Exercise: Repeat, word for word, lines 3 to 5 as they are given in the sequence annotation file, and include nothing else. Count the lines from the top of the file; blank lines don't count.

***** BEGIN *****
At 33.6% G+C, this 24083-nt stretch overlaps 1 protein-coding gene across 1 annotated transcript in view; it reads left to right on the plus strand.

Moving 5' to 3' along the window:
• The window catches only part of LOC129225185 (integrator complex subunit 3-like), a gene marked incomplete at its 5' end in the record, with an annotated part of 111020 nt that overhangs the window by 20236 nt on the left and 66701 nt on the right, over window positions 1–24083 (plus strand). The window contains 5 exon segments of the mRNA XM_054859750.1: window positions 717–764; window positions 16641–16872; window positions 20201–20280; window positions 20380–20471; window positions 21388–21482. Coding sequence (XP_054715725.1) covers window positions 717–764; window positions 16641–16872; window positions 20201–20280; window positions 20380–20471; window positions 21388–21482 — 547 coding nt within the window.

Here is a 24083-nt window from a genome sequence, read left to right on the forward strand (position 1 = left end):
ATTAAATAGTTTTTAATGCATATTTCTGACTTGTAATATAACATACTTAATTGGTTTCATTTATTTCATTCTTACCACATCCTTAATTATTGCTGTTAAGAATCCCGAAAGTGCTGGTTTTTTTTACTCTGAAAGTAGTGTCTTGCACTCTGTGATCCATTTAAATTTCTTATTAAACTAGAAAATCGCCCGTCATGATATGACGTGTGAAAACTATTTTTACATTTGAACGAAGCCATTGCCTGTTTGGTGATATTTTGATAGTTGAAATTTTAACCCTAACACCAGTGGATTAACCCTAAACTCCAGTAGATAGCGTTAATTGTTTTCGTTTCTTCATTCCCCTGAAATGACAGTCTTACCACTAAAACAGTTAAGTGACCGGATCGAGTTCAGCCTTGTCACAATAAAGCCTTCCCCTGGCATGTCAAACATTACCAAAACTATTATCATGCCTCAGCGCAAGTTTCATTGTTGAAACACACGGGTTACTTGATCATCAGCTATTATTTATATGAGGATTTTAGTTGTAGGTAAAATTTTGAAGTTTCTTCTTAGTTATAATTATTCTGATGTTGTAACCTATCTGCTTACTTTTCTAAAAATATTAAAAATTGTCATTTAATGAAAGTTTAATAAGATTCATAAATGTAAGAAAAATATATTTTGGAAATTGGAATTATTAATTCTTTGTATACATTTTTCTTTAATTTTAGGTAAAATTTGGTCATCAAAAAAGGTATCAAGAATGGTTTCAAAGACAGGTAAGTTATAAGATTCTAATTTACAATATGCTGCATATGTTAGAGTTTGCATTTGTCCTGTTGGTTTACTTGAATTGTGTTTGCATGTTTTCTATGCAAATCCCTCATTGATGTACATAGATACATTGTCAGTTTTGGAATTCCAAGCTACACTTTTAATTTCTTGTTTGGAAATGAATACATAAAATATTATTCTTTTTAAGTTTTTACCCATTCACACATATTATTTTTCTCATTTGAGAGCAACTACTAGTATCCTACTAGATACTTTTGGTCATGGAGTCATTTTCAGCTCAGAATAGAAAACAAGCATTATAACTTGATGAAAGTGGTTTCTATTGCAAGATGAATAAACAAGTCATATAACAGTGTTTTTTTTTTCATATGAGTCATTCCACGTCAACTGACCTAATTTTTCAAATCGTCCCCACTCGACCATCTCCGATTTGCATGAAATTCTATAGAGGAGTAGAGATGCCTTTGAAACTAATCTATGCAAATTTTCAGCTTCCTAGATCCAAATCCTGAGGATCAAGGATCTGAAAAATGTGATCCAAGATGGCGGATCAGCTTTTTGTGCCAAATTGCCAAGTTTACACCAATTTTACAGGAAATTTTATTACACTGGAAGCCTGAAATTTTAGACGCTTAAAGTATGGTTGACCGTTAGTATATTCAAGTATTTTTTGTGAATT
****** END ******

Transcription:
• The window catches only part of LOC129225185 (integrator complex subunit 3-like), a gene marked incomplete at its 5' end in the record, with an annotated part of 111020 nt that overhangs the window by 20236 nt on the left and 66701 nt on the right, over window positions 1–24083 (plus strand). The window contains 5 exon segments of the mRNA XM_054859750.1: window positions 717–764; window positions 16641–16872; window positions 20201–20280; window positions 20380–20471; window positions 21388–21482. Coding sequence (XP_054715725.1) covers window positions 717–764; window positions 16641–16872; window positions 20201–20280; window positions 20380–20471; window positions 21388–21482 — 547 coding nt within the window.

Here is a 24083-nt window from a genome sequence, read left to right on the forward strand (position 1 = left end):
ATTAAATAGTTTTTAATGCATATTTCTGACTTGTAATATAACATACTTAATTGGTTTCATTTATTTCATTCTTACCACATCCTTAATTATTGCTGTTAAGAATCCCGAAAGTGCTGGTTTTTTTTACTCTGAAAGTAGTGTCTTGCACTCTGTGATCCATTTAAATTTCTTATTAAACTAGAAAATCGCCCGTCATGATATGACGTGTGAAAACTATTTTTACATTTGAACGAAGCCATTGCCTGTTTGGTGATATTTTGATAGTTGAAATTTTAACCCTAACACCAGTGGATTAACCCTAAACTCCAGTAGATAGCGTTAATTGTTTTCGTTTCTTCATTCCCCTGAAATGACAGTCTTACCACTAAAACAGTTAAGTGACCGGATCGAGTTCAGCCTTGTCACAATAAAGCCTTCCCCTGGCATGTCAAACATTACCAAAACTATTATCATGCCTCAGCGCAAGTTTCATTGTTGAAACACACGGGTTACTTGATCATCAGCTATTATTTATATGAGGATTTTAGTTGTAGGTAAAATTTTGAAGTTTCTTCTTAGTTATAATTATTCTGATGTTGTAACCTATCTGCTTACTTTTCTAAAAATATTAAAAATTGTCATTTAATGAAAGTTTAATAAGATTCATAAATGTAAGAAAAATATATTTTGGAAATTGGAATTATTAATTCTTTGTATACATTTTTCTTTAATTTTAGGTAAAATTTGGTCATCAAAAAAGGTATCAAGAATGGTTTCAAAGACAGGTAAGTTATAAGATTCTAATTTACAATATGCTGCATATGTTAGAGTTTGCATTTGTCCTGTTGGTTTACTTGAATTGTGTTTGCATGTTTTCTATGCAAATCCCTCATTGATGTACATAGATACATTGTCAGTTTTGGAATTCCAAGCTACACTTTTAATTTCTTGTTTGGAAATGAATACATAAAATATTATTCTTTTTAAGTTTTTACCCATTCACACATATTATTTTTCTCATTTGAGAGCAACTACTAGTATCCTACTAGATACTTTTGGTCATGGAGTCATTTTCAGCTCAGAATAGAAAACAAGCATTATAACTTGATGAAAGTGGTTTCTATTGCAAGATGAATAAACAAGTCATATAACAGTGTTTTTTTTTTCATATGAGTCATTCCACGTCAACTGACCTAATTTTTCAAATCGTCCCCACTCGACCATCTCCGATTTGCATGAAATTCTATAGAGGAGTAGAGATGCCTTTGAAACTAATCTATGCAAATTTTCAGCTTCCTAGATCCAAATCCTGAGGATCAAGGATCTGAAAAATGTGATCCAAGATGGCGGATCAGCTTTTTGTGCCAAATTGCCAAGTTTACACCAATTTTACAGGAAATTTTATTACACTGGAAGCCTGAAATTTTAGACGCTTAAAGTATGGTTGACCGTTAGTATATTCAAGTATTTTTTGTGAATT